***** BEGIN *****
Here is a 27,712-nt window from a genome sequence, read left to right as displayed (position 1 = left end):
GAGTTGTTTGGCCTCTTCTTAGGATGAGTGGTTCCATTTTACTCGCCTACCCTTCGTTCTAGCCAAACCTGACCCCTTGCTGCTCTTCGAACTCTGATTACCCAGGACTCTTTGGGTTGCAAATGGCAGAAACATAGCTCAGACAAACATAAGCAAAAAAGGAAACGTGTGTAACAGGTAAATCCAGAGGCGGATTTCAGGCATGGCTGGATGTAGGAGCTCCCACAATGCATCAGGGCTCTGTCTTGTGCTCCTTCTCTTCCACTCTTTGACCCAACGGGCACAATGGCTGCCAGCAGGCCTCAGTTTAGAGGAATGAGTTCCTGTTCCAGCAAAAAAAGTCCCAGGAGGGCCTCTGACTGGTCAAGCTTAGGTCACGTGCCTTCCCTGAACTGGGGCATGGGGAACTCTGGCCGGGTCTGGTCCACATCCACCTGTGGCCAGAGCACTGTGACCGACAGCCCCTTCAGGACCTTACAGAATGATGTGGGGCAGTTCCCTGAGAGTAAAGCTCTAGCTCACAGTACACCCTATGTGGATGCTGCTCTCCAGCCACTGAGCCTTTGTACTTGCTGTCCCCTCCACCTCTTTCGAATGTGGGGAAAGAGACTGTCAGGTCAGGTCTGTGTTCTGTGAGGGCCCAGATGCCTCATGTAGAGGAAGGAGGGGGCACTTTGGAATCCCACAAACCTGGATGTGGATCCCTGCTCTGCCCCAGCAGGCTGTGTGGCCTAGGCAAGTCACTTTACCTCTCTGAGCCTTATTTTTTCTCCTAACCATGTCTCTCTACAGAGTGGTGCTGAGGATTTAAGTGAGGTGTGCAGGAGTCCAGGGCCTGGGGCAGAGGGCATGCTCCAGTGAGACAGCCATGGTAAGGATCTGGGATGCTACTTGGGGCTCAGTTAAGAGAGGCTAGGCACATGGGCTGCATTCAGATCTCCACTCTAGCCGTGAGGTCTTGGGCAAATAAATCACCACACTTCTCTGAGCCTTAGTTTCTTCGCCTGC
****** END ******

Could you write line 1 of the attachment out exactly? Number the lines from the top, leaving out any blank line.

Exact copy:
Here is a 27,712-nt window from a genome sequence, read left to right as displayed (position 1 = left end):